Advertisement

1931: Caltech, Once More

  • David R. Topper
Chapter
Part of the Astrophysics and Space Science Library book series (ASSL, volume 394)

Abstract

During his first Caltech visit, in the lecture delivered to the observational astronomers (Photo 18.1; Fig. 18.1) who both confirmed his relativity theory and changed his mind about the static universe, the actual topic of this lecture was neither of these matters: rather it was his then present obsession with the unified field idea. So we return, once more, to the first Caltech visit, when Einstein not only listened to the astronomers but he also told them a thing or two – or, at least, he tried to.

Keywords

Gravitational Field Absolute Space Unify Field Theory Visual Thinking Appendix Versus 
These keywords were added by machine and not by the authors. This process is experimental and the keywords may be updated as the learning algorithm improves.

References

  1. 40.
    Einstein, Albert. 1930. Raum, Äther und Feld in der Phyisk [“Space, Aether, and Field in Physics”]. Forum Philosophicum 1: 173–184. An English translation by Edgar S. Brightman, 180–184.Google Scholar
  2. 42.
    Einstein, Albert. 1931b. Report: gravitational and electromagnetic fields. Science 74(1922): 438–439 (October).Google Scholar
  3. 43.
    Einstein, Albert. 1934. Essays in science (trans: Alan Harris.) New York: Philosophical Library. This is an abridged English translation of the Mein Weltbild (1934), consisting mainly of scientific essays. See Einstein, 1949b, below. Also see Einstein, 1954.Google Scholar
  4. 46.
    Einstein, Albert. 1950a. On the generalized theory of gravitation. Scientific American (April), 258–262.Google Scholar
  5. 48.
    Einstein, Albert. 1954. Ideas and opinions (trans and revisions by Sonja Bargmann.) New York: Bonanza Books. Based, in part, on Mein Weltbild. Edited by Carl Seelig, and others (Amsterdam: Querido Verlag, 1934); plus a further edition by Seelig published in Switzerland in 1953, and other sources, such as Out of My Later Years (1950), cited above. Seelig’s 1934 German edition was translated by Alan Harris as The World As I See It (but recent editions, see above, leave-out the scientific essays). See 1934, above, for translations of some of the scientific articles. Many of the essays in Ideas and Opinions do not cite original sources. According to Schilpp (ed.), 1949, Volume II, p.737, Seelig “gives no clue as to where items were originally published; some may never have appeared in print previously.”Google Scholar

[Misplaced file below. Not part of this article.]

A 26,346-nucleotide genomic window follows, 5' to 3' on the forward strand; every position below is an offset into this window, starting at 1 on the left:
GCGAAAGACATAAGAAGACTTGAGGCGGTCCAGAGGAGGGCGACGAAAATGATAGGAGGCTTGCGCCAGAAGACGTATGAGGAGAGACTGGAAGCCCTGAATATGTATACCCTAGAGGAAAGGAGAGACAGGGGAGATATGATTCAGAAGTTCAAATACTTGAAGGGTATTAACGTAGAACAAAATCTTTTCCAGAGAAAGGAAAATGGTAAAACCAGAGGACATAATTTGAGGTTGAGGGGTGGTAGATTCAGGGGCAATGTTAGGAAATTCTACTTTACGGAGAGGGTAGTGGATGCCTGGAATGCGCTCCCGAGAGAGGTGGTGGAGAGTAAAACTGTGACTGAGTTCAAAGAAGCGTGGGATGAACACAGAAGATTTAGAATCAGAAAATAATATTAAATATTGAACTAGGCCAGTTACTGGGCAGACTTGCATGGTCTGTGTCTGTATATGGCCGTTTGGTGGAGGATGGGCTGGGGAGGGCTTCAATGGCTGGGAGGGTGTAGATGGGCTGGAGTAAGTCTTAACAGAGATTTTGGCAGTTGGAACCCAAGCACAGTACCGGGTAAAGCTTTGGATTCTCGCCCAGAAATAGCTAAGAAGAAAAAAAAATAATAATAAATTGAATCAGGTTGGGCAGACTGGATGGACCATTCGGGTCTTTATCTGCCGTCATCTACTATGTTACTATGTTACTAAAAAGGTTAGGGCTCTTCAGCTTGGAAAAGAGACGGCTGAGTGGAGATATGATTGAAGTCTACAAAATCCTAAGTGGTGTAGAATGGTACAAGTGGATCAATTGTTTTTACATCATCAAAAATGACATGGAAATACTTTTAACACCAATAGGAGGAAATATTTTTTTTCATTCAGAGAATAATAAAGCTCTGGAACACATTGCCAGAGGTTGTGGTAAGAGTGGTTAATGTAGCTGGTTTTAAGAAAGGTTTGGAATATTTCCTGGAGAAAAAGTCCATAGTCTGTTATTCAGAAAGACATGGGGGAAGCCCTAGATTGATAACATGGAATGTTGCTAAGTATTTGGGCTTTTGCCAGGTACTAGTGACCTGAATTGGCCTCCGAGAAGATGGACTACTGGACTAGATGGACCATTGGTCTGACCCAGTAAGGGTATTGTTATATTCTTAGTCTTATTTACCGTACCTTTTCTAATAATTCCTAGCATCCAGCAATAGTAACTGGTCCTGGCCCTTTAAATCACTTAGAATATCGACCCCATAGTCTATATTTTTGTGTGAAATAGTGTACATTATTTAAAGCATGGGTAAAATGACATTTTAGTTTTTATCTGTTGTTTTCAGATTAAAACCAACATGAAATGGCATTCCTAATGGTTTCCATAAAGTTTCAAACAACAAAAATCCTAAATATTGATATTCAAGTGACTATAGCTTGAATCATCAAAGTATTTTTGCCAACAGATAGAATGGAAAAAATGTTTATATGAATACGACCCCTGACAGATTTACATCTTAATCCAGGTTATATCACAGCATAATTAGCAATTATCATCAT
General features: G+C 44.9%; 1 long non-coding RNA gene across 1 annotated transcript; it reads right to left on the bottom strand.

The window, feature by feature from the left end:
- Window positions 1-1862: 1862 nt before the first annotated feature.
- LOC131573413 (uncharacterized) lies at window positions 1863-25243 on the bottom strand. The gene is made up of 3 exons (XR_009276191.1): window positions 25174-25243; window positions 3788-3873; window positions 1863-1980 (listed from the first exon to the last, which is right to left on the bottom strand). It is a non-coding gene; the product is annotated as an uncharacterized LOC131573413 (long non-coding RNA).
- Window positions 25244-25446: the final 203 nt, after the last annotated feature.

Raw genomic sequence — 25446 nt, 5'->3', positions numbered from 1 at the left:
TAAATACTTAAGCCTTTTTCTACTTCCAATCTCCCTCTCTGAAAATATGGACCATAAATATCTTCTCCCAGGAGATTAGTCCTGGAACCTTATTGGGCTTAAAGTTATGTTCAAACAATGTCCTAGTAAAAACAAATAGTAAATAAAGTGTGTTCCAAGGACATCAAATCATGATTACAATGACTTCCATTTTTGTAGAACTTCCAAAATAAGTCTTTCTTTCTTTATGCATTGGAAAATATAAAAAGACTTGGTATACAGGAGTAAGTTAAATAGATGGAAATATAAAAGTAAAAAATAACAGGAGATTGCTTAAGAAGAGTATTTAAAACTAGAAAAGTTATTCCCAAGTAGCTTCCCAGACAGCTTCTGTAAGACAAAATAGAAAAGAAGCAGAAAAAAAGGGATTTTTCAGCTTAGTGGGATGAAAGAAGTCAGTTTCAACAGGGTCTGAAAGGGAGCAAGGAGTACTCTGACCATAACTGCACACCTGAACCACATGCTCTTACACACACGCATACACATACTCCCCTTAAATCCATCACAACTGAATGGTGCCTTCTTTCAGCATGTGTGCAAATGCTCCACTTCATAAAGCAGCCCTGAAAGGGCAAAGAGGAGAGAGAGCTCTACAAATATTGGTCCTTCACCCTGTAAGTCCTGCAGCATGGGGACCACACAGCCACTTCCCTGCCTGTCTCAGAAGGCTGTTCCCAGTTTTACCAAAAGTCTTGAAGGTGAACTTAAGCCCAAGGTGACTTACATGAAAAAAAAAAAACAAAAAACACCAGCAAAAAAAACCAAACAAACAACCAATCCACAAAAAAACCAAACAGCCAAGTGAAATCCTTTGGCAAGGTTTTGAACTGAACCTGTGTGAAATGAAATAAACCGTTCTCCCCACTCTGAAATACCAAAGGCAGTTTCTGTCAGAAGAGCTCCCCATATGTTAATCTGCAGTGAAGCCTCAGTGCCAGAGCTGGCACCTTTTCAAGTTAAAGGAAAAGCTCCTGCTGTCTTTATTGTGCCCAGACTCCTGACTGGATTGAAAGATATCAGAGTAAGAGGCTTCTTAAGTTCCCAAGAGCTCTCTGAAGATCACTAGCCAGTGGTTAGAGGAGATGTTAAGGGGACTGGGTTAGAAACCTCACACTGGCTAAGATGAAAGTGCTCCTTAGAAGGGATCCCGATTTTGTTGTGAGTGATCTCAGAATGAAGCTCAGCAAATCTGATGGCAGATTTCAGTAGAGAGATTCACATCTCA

6. 50.
    Einstein, Albert. 1960. Relativity: the special and the general theory. Fifteenth Edition. (trans: Robert W. Lawson in 1920.). London: Methuen & Co. This popular account was first published in German in 1917. This edition has five appendices, the last (1952) is titled “Relativity and the Problem of Space.”Google Scholar
  7. 52.
    Einstein, Albert. 1979. Autobiographical Notes. Translated and edited by Paul A. Schilpp. La Salle & Chicago: Open Court Publishing. This is the corrected version of the original 1947 German manuscript, first published in 1949. The uncorrected version is the more accessible one: see Albert Einstein: Philosopher-Scientist. Two Volumes. Edited by Paul A. Schilpp. New York: Harper & Row, 1949, Vol. I, 3–95. The latter book is cited separately below under Schilpp (ed.), 1979.Google Scholar
  8. 54.
    Einstein, Albert. 1983. Aether and the theory of relativity, Sidelights on relativity. New York: Dover Publications, 3–24. This is a lecture delivered on October 27, 1920 at the University of Leiden. It is a reprint of a 1922 translation by G. B. Jeffrey and W. Perrett. Another translation of this essay appears in Einstein, 1934, above, as “Relativity and the Ether,” 98–111.Google Scholar
  9. 163.
    Pais, Abraham. 1982. “Subtle is the Lord…”: the science and the life of Albert Einstein. Oxford: Oxford University Press.Google Scholar
  10. 180.
    Schilpp, Paul Arthur (ed.). 1949. Einstein: philosopher-scientist. Two Volumes. New York: Harper & Row. I have used the 1959 Harper Torchbook edition. This work is a collection of essays on Einstein’s legacy written mainly by noted scientists and philosophers. Several essays are cited in this book: those by Bohr, Born, Lemaître, Sommerfeld, and others. The first essay is the original version of Einstein’s autobiography that Schilpp cajoled Einstein to write. I have used the corrected version (cited above, see Einstein, 1979) for most translations in English. Both it and the first volume of Schilpp also contain the original German version of the autobiography, which I have used when I did not agree with the published English translation.Google Scholar
  11. 193.
    Stachel, John. 2002. Einstein from ‘B’ to ‘Z’. Boston/Basel/Berlin: Birkhäuser. This is Volume Nine in the Einstein Studies series.Google Scholar
  12. 200.
    Topper, David R., and Dwight Vincent. 2000. Posing Einstein’s question: questioning Einstein’s pose. The Physics Teacher 38: 278–288 (May).ADSCrossRefGoogle Scholar
  13. 210.
    Whittaker, Edmund. 1960a. A history of the theories of aether and electricity, volume I: the classical theories. New York: Harper Torchbook. This was originally published in 1910, and revised and enlarged in 1951.Google Scholar

Copyright information

© Springer Science+Business Media New York 2013

Authors and Affiliations

  • David R. Topper
    • 1
  1. 1.University of WinnipegWinnipegCanada

Personalised recommendations